Di-phenylalanyl chlorin e4
Di-phenylalanyl mesochlorin e4
Di-phenylalanyl isochlorin e4
Di-phenylalanyl mesoisochlorin e4
Di-phenylalanyl photoprotoporphyrin IX
Di-phenylalanyl mesoporphyrin IX
Di-phenylalanyl protoporphyrin IX
Di-phenylalanyl deuteroporphyrin IX
Di, tri, tetra-phenylalanyl coproporphyrin III
Di-phenylalanyl hematoporphyrin IX
Di-phenylalanyl bacteriochlorin e4
Di-phenylalanyl bacterioisochlorin e4
Di-phenylalanyl bacteriochlorin e6
Di-tryptophyl trans-mesochlorin IX
Di, tri-tryptophyl chlorin e6
Di, tri-tryptophyl mesochlorin e6
Di-tryptophyl chlorin e4
Di-tryptophyl mesochlorin e4
Di-tryptophyl isochlorin e4
Di-tryptophyl mesoisochlorin e4
Di-tryptophyl photoprotoporphyrin IX
Di-tryptophyl mesoporphyrin IX
Di-tryptophyl protoporphyrin IX
Di-tryptophyl deuteroporphyrin IX
Di, tri, tetra-tryptophyl coproporphyrin III
Di-tryptophyl hematoporphyrin IX
Di-tryptophyl bacteriochlorin e4
Di-tryptophyl bacterioisochlorin e4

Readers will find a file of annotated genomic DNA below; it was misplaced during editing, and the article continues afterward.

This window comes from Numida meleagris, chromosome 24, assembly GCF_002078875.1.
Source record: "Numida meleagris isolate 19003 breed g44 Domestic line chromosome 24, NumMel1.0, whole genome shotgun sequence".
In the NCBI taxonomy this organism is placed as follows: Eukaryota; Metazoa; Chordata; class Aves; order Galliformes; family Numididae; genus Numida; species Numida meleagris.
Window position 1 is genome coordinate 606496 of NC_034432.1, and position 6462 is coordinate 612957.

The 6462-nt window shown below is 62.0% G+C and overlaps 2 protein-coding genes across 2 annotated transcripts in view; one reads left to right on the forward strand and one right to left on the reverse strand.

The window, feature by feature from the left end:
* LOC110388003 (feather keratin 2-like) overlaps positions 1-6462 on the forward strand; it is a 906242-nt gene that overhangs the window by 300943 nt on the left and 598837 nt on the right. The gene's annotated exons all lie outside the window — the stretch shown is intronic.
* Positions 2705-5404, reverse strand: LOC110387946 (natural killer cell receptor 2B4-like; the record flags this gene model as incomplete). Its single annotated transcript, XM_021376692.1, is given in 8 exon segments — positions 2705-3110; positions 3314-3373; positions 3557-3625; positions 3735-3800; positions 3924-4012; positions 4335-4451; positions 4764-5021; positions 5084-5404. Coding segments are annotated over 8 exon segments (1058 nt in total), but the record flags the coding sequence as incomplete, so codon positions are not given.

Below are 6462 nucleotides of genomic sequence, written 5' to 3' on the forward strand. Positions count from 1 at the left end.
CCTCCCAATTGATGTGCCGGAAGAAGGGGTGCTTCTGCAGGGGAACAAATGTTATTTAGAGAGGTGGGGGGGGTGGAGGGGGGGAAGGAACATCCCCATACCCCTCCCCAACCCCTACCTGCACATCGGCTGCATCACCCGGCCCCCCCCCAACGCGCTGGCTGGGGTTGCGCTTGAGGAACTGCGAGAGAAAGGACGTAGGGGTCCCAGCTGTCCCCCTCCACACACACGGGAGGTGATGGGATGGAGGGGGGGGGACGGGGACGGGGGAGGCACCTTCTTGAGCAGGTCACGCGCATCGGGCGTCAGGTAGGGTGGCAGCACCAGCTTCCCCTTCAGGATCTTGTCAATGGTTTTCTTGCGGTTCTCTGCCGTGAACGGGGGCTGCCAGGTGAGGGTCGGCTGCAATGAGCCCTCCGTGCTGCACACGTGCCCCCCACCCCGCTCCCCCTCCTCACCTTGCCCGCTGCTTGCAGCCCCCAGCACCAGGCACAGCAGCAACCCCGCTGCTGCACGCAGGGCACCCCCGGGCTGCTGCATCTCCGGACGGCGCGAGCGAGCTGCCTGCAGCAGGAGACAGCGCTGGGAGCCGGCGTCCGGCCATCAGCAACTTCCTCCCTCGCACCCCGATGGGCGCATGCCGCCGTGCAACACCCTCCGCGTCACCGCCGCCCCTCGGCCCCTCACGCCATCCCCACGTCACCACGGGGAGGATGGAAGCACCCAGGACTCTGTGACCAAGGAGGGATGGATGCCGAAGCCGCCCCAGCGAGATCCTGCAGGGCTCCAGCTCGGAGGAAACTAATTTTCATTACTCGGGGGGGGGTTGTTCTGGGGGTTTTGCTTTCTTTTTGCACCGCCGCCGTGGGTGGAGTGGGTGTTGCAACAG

Di, tri-tryptophyl bacteriochlorin e6
Di-methionyl trans-mesochlorin IX
Di, tri-methionyl chlorin e6
Di, tri-methionyl mesochlorin e6
Di-methionyl chlorin e4
Di-methionyl mesochlorin e4
Di-methionyl isochlorin e4
Di-methionyl mesoisochlorin e4
Di-methionyl photoprotoporphyrin IX
Di-methionyl mesoporphyrin IX
Di-methionyl protoporphyrin IX
Di-methionyl deuteroporphyrin IX
Di, tri, tetra-methionyl coproporphyrin III
Di-methionyl hematoporphyrin IX
Di-methionyl bacteriochlorin e4
Di-methionyl bacterioisochlorin e4
Di, tri-methionyl bacteriochlorin e6
Di-histidyl trans-mesochlorin IX
Di, tri-histidyl chlorin e6
Di, tri-histidyl mesochlorin e6
Di-histidyl chlorin e4
Di-histidyl mesochlorin e4
Di-histidyl isochlorin e4
Di-histidyl mesoisochlorin e4
Di-histidyl photoprotoporphyrin IX